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I'm a bit surprised by System.Collections.Generic.SortedList, in that

  1. It requires me to use <key, value> instead of <value>(comparer)
  2. It only allows on entry per value

These seem quirky in the way I want to use it (although I'm sure they're just right for other situations). Is there another collection that doesn't have these two characteristics?

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how do you want ot use it? What are your requirements that a a particular collection must satisfy? –  Russ Cam Nov 17 '09 at 9:56
    
@Russ - For my needs, it would be much like a List<KeyValuePair<K, V>> except that it would support binary searching by key. –  uosɐſ Mar 31 '11 at 20:06
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4 Answers

up vote 6 down vote accepted

SortedList<,> is really a map sorted by key, not a list. Bad naming, maybe. But there are ways to emulate what you want, depending on your exact requirements. You could, for example, encapsulate a SortedList<T, int> and have add/remove something like:

// add
int count;
if(list.TryGetValue(value, out count)) list[value] = count+1;
else list[value] = 1;

Ultimately you could use a simple list (List<>) too - it depends what you are doing.

In part, I expect that data-binding etc makes it hard to implement a regular list that sorts immediately - you need to implement a lot of interfaces to get that working, as normally it expects the item you add to stay at the end.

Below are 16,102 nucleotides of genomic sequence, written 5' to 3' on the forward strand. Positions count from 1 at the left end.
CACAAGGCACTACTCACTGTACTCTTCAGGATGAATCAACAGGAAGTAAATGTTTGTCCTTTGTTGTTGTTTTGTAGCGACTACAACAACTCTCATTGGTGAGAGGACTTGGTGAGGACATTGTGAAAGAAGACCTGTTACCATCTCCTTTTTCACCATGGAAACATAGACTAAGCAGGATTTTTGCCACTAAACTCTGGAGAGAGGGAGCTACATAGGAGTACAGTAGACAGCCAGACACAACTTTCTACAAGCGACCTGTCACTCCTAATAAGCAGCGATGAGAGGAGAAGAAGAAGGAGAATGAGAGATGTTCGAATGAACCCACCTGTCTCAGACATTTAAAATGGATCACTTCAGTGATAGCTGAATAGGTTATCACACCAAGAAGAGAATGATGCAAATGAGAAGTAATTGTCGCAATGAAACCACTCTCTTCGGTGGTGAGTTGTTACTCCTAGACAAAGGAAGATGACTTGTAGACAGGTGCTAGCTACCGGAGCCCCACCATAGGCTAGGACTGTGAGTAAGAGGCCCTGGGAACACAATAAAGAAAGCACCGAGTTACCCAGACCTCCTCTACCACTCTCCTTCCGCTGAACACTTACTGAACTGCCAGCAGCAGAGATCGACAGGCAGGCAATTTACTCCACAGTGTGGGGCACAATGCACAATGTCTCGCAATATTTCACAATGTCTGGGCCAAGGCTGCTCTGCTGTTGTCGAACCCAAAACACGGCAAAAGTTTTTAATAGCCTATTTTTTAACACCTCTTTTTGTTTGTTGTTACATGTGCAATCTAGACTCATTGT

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I am not sure if this will meet your requirements. But you can sort a normal List. MSDN talks about it, but obviously this requires calling sort.

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I've tried finding this same thing: basically a list that stays ordered as you add items to it. The closest I've found so far is a SortedSet from Goletas.Collections, which uses an AVL tree implementation:

http://www.goletas.com/solutions/collections/

But this class still requires that each element in the list be unique (hence "Set").

Perhaps this class could be modified to support non-unique items.

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If it is not performance-critical, you can use either

1) Linq OrderBy() or

2) List method Sort()

See this example

        var list = new List<int>();
        list.Add( 2);
        list.Add( 1);
        list.Add( 3);

        Console.WriteLine("Using Linq OrderBy");
        foreach (int i in list.OrderBy(i=>i))
            Console.WriteLine(i);

        Console.WriteLine("Using List.Sort()");
        list.Sort();
        foreach (int i in list)
            Console.WriteLine(i);
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The question is about sorted data structures (i.e. things that place elements into their sorted position on insert), not ways to sort a list. –  kdt Apr 14 at 16:05
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